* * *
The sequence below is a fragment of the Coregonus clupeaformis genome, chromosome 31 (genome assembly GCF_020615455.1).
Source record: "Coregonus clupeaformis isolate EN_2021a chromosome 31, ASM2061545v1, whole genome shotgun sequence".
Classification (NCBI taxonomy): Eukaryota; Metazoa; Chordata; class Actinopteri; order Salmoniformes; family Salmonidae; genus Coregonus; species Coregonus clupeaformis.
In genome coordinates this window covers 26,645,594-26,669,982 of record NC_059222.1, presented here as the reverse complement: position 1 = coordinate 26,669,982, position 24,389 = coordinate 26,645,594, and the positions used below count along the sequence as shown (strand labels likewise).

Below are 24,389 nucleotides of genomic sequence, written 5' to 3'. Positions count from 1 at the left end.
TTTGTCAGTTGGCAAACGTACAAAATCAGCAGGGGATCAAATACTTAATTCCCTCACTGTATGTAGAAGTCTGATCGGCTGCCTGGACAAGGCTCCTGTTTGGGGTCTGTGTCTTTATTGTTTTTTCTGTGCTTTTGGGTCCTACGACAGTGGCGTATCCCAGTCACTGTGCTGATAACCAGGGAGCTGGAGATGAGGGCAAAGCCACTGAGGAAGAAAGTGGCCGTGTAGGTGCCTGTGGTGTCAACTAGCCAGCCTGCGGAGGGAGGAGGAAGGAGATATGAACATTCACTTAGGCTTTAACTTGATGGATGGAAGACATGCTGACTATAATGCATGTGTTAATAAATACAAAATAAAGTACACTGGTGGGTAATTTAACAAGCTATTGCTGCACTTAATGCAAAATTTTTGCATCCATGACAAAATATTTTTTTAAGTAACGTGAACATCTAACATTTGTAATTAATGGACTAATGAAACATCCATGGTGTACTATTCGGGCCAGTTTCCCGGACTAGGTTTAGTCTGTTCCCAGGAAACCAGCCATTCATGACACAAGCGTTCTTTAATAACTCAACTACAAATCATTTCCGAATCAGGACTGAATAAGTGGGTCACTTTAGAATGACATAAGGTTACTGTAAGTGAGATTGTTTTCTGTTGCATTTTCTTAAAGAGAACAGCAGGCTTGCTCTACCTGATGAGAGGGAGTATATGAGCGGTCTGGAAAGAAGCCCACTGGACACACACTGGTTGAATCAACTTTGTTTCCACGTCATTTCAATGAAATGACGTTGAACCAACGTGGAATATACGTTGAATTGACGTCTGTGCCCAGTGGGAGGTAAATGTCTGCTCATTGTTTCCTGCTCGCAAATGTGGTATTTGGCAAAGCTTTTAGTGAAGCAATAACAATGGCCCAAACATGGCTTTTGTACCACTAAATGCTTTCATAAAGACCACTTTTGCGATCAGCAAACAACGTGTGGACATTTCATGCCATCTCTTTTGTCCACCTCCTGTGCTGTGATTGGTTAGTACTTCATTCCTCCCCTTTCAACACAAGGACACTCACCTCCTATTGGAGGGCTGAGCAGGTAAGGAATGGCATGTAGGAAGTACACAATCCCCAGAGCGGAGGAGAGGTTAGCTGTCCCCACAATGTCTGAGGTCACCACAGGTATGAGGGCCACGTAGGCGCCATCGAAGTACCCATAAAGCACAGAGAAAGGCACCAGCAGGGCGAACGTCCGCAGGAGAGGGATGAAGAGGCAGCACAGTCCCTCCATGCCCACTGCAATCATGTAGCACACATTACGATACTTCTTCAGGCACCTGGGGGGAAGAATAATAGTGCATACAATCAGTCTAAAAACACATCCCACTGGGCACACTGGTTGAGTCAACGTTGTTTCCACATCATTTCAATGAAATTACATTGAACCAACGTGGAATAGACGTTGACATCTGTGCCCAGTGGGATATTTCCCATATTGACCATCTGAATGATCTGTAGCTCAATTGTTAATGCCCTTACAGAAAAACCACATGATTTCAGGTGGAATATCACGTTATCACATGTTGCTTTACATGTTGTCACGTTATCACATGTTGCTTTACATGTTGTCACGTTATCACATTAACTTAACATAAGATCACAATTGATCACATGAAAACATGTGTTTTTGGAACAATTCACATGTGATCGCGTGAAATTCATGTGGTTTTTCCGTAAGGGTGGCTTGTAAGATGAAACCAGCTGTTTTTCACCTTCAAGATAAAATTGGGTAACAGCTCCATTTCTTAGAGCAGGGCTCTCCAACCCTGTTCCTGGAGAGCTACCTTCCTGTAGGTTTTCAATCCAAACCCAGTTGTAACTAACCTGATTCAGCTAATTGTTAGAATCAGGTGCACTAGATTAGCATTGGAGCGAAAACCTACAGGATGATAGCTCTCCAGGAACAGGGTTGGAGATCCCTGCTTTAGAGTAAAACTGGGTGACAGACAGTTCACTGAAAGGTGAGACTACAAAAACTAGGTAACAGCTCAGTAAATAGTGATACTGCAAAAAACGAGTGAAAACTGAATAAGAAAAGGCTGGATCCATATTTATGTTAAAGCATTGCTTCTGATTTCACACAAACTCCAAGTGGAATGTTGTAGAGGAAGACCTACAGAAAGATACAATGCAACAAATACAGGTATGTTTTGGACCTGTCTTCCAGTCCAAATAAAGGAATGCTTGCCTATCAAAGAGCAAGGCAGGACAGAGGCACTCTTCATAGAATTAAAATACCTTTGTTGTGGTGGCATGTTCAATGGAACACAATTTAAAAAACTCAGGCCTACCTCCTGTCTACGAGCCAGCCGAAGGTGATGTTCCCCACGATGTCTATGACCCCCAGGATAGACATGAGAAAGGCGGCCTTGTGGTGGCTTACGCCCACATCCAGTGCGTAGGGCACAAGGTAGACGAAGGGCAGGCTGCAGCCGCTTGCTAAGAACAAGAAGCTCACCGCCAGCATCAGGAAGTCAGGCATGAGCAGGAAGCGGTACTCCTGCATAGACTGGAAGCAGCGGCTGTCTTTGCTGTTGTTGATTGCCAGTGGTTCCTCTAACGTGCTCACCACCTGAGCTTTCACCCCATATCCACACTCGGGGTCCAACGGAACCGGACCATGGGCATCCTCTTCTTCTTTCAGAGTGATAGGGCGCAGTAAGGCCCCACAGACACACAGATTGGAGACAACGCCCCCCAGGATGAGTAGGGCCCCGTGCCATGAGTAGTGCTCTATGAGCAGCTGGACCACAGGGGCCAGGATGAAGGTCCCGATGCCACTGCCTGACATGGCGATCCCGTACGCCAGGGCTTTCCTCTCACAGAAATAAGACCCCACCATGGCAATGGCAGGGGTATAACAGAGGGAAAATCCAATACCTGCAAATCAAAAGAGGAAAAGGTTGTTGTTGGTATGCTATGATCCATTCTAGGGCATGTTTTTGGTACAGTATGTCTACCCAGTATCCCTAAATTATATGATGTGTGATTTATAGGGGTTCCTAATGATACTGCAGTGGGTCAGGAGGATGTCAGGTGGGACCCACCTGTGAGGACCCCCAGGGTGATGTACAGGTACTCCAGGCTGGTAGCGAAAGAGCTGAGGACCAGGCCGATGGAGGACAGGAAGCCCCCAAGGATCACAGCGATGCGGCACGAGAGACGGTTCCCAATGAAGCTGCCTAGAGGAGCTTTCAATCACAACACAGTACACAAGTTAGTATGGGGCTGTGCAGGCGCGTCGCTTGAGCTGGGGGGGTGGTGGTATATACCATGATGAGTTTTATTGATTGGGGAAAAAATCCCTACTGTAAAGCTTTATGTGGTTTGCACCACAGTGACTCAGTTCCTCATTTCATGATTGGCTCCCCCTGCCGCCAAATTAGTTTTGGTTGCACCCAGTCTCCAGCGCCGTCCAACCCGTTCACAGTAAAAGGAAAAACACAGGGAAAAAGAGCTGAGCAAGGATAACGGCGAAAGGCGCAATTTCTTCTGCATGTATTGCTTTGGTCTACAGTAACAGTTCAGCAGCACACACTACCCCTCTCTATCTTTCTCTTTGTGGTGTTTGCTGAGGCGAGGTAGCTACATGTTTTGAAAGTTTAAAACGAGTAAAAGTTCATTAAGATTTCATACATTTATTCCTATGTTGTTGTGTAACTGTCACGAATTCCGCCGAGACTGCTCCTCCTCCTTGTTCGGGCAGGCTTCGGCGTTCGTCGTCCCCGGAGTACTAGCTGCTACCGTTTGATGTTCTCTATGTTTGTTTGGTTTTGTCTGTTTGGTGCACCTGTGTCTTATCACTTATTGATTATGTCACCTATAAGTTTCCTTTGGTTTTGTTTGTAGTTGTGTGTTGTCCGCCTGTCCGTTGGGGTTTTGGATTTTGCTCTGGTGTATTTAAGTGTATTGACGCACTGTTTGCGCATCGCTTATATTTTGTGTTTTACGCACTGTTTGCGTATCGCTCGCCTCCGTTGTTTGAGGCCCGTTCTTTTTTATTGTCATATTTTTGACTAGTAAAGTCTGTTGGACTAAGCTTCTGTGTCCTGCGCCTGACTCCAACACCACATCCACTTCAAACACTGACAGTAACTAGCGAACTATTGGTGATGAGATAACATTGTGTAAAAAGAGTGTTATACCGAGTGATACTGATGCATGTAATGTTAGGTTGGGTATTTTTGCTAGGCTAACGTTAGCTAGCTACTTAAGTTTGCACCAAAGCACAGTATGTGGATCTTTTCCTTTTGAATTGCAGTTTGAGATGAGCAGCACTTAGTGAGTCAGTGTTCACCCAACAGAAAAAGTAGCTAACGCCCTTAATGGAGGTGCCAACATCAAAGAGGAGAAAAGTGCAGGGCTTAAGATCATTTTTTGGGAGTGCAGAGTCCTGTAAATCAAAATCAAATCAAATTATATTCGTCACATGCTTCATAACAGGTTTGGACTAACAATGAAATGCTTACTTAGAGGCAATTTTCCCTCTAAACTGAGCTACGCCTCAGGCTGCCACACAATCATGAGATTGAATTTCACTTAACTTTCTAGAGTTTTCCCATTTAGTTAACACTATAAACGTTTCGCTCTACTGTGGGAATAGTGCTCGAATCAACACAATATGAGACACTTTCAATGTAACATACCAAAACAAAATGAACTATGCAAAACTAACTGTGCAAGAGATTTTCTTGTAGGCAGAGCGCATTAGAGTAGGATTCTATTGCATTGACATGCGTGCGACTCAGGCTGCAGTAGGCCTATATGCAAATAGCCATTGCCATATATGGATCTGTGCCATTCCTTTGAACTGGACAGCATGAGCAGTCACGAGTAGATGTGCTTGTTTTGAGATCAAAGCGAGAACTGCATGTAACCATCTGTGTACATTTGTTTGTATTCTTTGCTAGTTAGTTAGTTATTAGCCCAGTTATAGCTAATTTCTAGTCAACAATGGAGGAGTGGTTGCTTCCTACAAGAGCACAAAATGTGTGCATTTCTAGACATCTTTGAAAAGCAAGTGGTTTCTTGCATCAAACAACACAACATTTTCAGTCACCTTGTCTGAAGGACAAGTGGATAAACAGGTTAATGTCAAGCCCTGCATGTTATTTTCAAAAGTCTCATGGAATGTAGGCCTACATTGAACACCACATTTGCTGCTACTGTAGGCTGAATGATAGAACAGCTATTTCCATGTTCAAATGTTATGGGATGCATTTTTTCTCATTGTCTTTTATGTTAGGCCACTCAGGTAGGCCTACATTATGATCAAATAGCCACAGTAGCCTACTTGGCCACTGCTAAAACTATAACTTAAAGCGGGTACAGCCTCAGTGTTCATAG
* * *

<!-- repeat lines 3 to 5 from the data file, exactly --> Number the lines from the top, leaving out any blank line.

Classification (NCBI taxonomy): Eukaryota; Metazoa; Chordata; class Actinopteri; order Salmoniformes; family Salmonidae; genus Coregonus; species Coregonus clupeaformis.
In genome coordinates this window covers 26,645,594-26,669,982 of record NC_059222.1, presented here as the reverse complement: position 1 = coordinate 26,669,982, position 24,389 = coordinate 26,645,594, and the positions used below count along the sequence as shown (strand labels likewise).

Below are 24,389 nucleotides of genomic sequence, written 5' to 3'. Positions count from 1 at the left end.